Game Boy
Image: Damien McFerran / Nintendo Life

The Game Boy was a pivotal moment in Nintendo's history, establishing near-complete dominance over the portable gaming market that still persists to this day somewhat. Part of the appeal of the Game Boy was offering a largely console-esque game experience on the go, and its usually attributed to the talented mind of Gunpei Yokoi. Recent reports, however, suggest that things could've turne out much differently had Yokoi gotten his way.

Satoru Okada—a former Nintendo employee who was the head of R&D1—recently talked with Retro Gamer Magazine and reflected on his time with Nintendo. When discussing the game boy, he explained that the original concept was to have it be a Game & Watch-like device, with no third-party developers and cheap, simple games. Were it not for Okada's adamant assertion that they flesh it out more, the Game Boy we know and love would never have happened. Here's what he said:

When was young, I was rather stubborn and often became angry at my superiors when was trying to defend my ideas. The best example of this was the Game Boy. The Game Boy you know today actually had nothing to do with the one Yokoi had in mind. He saw the Game Boy as a direct follow-on from the Game & Watch, which meant a rather cheap toy, without any real business model and no long-term ambition. To give you a clear comparison, Yokoi wanted a Game Boy that would have looked like the Microvision and would not have lasted more than one or two seasons. For instance, he did not care if there were third-party editors or not. Furthermore, he only wanted 'quick games', quickly completed and quickly forgotten. I wanted the Game Boy to have more ambition, closer to what the R&D2 had managed to with the Famicom: a machine built to last, with hardware that was good enough to play a variety of quality titles. I was the assistant director of R&D1 and we had many arguments over this. In the end, he gave in and angrily told me: 'Okay, do what you want!' l then asked him: 'Fine! But are you givng me full responsibility?' and since he said 'yes', I made the Game Boy project my own. Yokoi just gave his seal of approval. In the end, the Game Boy is much more similar to the Famicom than the Game & Watch. The hardware was good enough to offer a wide range of games and we were ready to welcome third-party editors, with a real development kit, instruction booklets, some real support, etc..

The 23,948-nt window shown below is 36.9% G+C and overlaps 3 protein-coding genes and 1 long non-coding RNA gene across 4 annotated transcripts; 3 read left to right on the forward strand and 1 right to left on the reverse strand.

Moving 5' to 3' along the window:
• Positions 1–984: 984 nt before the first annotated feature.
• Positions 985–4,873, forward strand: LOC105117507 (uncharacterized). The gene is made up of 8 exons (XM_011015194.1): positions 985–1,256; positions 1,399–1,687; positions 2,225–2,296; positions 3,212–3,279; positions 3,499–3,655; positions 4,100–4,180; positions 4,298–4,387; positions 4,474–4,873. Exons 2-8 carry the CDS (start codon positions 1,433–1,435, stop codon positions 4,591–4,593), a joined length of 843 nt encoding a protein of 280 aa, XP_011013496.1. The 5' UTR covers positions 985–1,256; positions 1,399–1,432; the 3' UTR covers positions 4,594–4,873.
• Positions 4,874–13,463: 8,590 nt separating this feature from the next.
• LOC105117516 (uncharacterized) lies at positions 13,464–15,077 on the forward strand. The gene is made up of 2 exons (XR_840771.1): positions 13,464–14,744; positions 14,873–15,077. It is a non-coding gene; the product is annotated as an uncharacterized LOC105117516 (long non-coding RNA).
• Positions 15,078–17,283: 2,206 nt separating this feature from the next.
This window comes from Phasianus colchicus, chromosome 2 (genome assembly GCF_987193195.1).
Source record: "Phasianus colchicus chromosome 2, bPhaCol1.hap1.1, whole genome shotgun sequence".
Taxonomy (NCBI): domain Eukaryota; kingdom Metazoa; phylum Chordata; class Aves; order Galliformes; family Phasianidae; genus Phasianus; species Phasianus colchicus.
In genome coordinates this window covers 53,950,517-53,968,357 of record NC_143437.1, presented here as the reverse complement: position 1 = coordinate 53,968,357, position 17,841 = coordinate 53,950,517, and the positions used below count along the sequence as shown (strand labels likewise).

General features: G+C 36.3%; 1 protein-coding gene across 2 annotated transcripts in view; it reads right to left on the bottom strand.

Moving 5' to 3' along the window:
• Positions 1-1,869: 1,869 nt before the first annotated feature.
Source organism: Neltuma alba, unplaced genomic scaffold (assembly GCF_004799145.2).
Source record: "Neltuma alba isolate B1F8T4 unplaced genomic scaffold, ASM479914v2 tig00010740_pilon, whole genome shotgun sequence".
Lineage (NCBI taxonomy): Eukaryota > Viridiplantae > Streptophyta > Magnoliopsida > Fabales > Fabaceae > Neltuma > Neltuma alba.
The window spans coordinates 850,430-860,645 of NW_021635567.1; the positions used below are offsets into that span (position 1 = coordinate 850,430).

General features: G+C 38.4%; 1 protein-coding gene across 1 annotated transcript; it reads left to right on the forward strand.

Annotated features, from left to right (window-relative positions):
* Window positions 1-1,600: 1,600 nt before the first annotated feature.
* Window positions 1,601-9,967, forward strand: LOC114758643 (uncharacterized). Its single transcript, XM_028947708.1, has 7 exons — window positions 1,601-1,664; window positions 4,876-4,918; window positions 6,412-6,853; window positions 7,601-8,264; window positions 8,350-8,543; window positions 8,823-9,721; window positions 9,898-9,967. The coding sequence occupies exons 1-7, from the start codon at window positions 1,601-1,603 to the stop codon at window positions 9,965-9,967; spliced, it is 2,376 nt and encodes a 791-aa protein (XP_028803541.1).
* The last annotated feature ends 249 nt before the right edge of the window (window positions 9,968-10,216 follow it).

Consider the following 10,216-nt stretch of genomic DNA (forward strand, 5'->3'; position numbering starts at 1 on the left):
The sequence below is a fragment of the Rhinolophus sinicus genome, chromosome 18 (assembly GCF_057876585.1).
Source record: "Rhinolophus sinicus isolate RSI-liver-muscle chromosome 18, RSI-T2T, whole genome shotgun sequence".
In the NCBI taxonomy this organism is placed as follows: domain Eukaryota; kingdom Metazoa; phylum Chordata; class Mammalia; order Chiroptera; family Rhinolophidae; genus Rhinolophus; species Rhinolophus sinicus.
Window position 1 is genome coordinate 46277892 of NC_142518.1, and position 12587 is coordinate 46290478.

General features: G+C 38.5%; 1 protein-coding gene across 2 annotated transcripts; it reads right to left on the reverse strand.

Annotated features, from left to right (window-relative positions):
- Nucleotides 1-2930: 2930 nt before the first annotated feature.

What do you think? Would Nintendo still have dominated the portable market if it went down this route? What's your favorite Game Boy game? Share your thoughts in the comments below.